In the 14 years since the Illinois-born and bred composer, producer, and keyboard whiz released his debut Long Night Out at the age of 21, he's evolved from a shy kid writing cheerful pop songs in a bedroom studio to one of contemporary jazz's most electrifying A-list performers. His fan base is large enough that he would have made a killing even had chosen to simply follow the easy grooving candlelit approach of his last non-holiday CD It's on Tonight with something similarly low-key and seductive. Fortunately for everyone who had been complaining that smooth jazz artists had been getting way too predictable in the latter 2000s, he had the pull and the wherewithal to make his dreams come true and seriously bring back the groove with just about every heavy hitting funkateer from the '70s. The cover shot of "little Culby" sitting and listening on headphones says it all -- he was a tyke when his guest list was defining all that was cool and happening. The luminaries included one-time James Brown bassist Bootsy Collins and Phelps "Catfish" Collins plus members of the Rubber Band and the Horny Horns (all out of P-Funk); Larry Graham (the slap bass great of Sly & the Family Stone and his own Graham Central Station -- no laid-back "One in a Million You" happening here!); Larry Dunn and Sheldon Reynolds (Earth, Wind & Fire); Greg Adams (Tower of Power), Tony Maiden and Bobby Watson (Rufus), Michael Bland, Cora Dunham, and Rhonda Smith (from Prince's bands), solo stars Ray Parker, Jr., David T. Walker, Ronnie Laws, Gerald Albright, Tom Scott, Paul Jackson, Jr., Perri, etc. Modern neo-soul was well represented as well, with Ledisi swaying dreamily through horn accents and multiple keyboard flavors on Bill Withers' lightly obscure gem "The World Keeps Going Around" and Musiq (Soulchild) slammin' it with urban sax god Gerald Albright, a sea of crunching horns and Culbertson's bright chordings on "Hollywood Swinging." Culbertson's choice of covers, which includes Candy Dulfer and Prince vocalist Chance Howard's urgent command from TOP that "You Got to Funkifize" (featuring Adams on trumpet), is inspired, but he also co-wrote a batch of gems that stand proudly alongside the classics. Reynolds and Collins are among the co-writers of the bright, brass splashed "Funkin' Like My Father" that comes across like an invitation to the party with a series of vocalists connecting past to present. The EWF-inspired Culbertson-Reynolds co-write "Always Remember" shows that no matter how crazy he gets with the production, Culbertson is still a joyfully melodic jazz keyboardist at heart. Other original highlights include the simmering gospel-blues number "The House of Music" (Graham and Laws are the billed stars, but Ricky Peterson's Hammond B-3 carries the soul), and the buoyant piano and horn section dance dubbed "The Groove" Parker (who cut his teeth on R&B sessions a decade before "Ghostbusters") chimes in on the percussive, two-minute interlude throw down "Excuse Me...What's Your Name?" which features Culbertson on the trombone, trumpet and Mini-Moog. An even more powerful party all night affair than Dulfer's magnificent Candy Store was the previous year, Bringing Back the Funk is Culbertson's masterwork that took contemporary urban jazz to a whole new level in 2008.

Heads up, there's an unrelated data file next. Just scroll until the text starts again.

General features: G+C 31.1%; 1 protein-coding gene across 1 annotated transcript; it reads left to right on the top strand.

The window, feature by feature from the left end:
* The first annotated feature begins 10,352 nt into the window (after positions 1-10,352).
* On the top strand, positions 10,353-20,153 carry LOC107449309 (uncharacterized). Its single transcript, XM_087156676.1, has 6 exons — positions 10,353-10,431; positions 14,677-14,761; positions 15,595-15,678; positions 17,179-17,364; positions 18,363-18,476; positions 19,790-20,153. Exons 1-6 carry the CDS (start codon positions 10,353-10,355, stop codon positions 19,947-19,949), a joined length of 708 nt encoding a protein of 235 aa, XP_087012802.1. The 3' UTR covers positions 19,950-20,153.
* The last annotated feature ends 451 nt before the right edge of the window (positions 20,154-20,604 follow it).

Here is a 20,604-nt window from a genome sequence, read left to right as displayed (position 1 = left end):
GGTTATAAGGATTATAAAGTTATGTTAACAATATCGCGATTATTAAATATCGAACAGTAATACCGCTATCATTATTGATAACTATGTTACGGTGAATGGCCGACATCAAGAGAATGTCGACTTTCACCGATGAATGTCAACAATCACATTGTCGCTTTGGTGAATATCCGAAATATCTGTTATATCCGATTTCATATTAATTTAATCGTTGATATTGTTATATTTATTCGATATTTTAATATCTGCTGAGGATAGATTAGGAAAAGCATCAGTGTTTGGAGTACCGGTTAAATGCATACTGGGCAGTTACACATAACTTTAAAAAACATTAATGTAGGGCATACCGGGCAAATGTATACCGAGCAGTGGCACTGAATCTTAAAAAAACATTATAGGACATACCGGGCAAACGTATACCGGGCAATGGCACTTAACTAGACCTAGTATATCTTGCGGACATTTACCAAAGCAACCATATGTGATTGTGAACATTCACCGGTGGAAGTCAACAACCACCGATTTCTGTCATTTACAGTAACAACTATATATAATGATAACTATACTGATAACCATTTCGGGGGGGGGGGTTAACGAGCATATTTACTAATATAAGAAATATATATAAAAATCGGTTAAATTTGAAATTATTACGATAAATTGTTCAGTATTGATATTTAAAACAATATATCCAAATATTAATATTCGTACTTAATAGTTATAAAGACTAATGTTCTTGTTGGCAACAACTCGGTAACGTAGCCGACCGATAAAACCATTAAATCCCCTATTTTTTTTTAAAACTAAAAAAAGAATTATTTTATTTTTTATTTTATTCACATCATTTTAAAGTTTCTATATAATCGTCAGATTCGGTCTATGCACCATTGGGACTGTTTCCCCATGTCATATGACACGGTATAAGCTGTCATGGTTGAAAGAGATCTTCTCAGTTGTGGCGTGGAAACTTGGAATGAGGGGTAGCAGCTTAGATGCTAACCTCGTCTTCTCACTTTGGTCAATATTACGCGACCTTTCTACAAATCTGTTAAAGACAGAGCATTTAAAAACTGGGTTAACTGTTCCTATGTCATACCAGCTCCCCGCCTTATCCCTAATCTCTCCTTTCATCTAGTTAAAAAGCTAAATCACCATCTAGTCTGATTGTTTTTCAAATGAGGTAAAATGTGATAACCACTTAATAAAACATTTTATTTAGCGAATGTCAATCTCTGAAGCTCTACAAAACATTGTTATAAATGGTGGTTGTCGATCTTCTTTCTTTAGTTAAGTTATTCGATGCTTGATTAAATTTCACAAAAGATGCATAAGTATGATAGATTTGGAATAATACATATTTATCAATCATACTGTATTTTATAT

Share this page
AllMusic Review by Jonathan Widran
feat: Bootsy Collins
feat: Chance Howard